for tenor saxophone (2006/2010)
The title of this piece refers to Robert Hooke's pioneering book of 1665 consisting of drawings of various microscopic objects, greatly magnified and rendered in extreme detail. The word is also used to describe an unusual condition related to Parkinson's disesase which results in excessively cramped and tiny handwriting.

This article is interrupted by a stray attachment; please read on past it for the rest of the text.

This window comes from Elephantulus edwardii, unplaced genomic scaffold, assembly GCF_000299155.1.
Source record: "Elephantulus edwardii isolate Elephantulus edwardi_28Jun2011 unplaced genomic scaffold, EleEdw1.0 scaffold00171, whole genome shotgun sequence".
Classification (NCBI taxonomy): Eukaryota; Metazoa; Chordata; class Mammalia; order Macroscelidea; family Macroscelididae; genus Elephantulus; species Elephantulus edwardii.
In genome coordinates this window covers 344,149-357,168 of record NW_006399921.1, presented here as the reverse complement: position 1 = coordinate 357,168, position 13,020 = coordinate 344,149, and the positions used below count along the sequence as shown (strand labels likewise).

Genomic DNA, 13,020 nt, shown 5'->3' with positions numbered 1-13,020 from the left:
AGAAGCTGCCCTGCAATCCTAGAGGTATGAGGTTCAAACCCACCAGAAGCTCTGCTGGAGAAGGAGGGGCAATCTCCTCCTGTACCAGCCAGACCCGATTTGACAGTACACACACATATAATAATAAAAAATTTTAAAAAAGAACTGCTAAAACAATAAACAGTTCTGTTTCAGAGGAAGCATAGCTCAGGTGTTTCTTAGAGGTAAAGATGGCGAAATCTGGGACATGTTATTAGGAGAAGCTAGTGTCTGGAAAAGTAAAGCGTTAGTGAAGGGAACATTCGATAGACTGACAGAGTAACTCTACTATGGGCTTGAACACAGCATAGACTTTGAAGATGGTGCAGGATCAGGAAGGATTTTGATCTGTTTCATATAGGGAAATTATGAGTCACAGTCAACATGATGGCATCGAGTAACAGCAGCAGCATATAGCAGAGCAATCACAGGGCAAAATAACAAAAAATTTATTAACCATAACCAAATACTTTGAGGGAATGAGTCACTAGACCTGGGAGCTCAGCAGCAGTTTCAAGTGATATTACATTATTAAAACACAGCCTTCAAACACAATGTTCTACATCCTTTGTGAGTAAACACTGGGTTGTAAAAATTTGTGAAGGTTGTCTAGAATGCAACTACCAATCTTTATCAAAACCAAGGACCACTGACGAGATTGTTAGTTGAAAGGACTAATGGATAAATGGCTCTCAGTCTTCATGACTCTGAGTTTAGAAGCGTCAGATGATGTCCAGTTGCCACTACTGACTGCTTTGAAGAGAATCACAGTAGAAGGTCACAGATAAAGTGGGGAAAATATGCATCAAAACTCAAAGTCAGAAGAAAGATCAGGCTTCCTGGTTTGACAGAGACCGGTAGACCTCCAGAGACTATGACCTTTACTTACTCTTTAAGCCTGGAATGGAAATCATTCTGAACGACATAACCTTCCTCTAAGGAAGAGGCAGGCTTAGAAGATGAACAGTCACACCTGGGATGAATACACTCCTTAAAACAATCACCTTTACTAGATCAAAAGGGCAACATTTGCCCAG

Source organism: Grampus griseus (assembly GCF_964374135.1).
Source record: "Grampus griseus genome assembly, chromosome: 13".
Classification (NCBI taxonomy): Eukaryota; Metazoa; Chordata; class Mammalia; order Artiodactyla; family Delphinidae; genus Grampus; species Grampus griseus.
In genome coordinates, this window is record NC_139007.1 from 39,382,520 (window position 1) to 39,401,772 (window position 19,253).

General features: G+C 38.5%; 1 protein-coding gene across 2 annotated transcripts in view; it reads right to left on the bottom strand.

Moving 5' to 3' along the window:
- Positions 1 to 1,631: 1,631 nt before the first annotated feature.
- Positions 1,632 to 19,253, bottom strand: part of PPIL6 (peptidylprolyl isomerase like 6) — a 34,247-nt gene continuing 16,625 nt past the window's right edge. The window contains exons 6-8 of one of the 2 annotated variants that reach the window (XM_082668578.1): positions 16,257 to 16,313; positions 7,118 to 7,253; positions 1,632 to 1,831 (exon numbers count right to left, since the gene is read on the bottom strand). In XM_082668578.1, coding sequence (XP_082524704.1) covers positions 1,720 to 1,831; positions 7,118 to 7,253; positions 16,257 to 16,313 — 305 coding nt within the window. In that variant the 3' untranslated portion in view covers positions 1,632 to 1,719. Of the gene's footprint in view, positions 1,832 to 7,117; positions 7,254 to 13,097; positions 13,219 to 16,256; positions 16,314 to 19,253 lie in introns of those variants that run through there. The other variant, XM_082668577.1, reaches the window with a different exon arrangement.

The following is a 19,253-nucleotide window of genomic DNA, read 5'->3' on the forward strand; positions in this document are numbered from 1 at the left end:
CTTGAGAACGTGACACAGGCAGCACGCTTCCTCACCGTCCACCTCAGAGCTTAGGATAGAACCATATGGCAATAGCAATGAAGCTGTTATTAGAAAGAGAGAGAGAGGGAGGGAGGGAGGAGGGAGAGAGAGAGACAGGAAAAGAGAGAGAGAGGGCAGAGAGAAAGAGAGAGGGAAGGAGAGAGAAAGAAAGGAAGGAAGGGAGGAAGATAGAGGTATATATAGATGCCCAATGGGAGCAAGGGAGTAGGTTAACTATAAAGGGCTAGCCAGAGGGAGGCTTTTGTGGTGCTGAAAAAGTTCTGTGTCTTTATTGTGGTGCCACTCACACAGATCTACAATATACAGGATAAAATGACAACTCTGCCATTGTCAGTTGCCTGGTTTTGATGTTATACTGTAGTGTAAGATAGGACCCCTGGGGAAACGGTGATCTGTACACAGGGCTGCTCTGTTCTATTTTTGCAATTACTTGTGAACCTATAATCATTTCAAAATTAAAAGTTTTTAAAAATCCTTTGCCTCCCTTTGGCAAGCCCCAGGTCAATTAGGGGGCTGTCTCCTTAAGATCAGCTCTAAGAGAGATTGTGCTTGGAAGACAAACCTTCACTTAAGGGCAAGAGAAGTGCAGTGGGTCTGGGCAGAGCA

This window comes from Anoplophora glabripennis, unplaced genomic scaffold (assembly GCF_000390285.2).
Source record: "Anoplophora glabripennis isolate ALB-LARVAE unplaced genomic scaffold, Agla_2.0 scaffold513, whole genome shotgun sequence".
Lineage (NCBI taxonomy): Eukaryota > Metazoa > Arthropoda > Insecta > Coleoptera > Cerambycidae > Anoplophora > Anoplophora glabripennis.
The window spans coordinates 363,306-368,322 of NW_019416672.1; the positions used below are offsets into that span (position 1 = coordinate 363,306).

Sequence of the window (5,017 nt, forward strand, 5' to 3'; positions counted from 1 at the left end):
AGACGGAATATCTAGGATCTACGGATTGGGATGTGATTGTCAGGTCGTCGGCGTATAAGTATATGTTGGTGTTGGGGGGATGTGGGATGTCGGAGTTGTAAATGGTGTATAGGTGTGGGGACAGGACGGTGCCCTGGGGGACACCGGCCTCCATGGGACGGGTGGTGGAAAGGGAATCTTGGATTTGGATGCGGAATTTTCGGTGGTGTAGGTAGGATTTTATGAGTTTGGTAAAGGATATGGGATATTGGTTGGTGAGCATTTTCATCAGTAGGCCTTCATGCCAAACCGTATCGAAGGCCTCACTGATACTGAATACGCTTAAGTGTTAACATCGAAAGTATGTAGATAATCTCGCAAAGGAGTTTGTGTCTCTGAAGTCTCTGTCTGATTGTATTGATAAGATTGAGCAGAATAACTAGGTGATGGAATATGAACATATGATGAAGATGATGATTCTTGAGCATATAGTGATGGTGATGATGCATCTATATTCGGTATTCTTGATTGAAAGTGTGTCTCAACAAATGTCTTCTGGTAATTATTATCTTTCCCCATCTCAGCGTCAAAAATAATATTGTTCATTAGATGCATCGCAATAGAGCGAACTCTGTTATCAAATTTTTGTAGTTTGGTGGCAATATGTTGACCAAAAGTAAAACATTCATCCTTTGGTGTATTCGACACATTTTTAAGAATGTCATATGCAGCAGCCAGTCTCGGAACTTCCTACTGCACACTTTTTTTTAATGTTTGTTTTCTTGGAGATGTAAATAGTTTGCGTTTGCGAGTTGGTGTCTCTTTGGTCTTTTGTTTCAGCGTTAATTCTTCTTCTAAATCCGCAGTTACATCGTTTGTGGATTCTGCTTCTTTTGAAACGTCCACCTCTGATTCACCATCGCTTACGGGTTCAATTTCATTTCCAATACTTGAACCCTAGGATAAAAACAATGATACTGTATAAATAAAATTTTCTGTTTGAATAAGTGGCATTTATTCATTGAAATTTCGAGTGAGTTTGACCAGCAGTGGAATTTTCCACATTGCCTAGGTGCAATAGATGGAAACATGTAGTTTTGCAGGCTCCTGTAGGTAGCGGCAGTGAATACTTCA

In Micrographia, the saxophone is made the foil of a constant battle between two extremes: on the one hand, compact microtonal melodic lines unfolding in an extremely constricted space which seem to push toward ever greater compression and fineness; on the other, leaping melismatic lines with extremely large intervallic jumps going across the entire range of the instrument. Eventually, the urge toward intense compression and discretion collides with the boundary-stretching second material, resulting in a music at once atomized and highly energetic, the grain becoming ever finer until a single pole, becoming more and more prominent, brings the music back to its inital compressed state.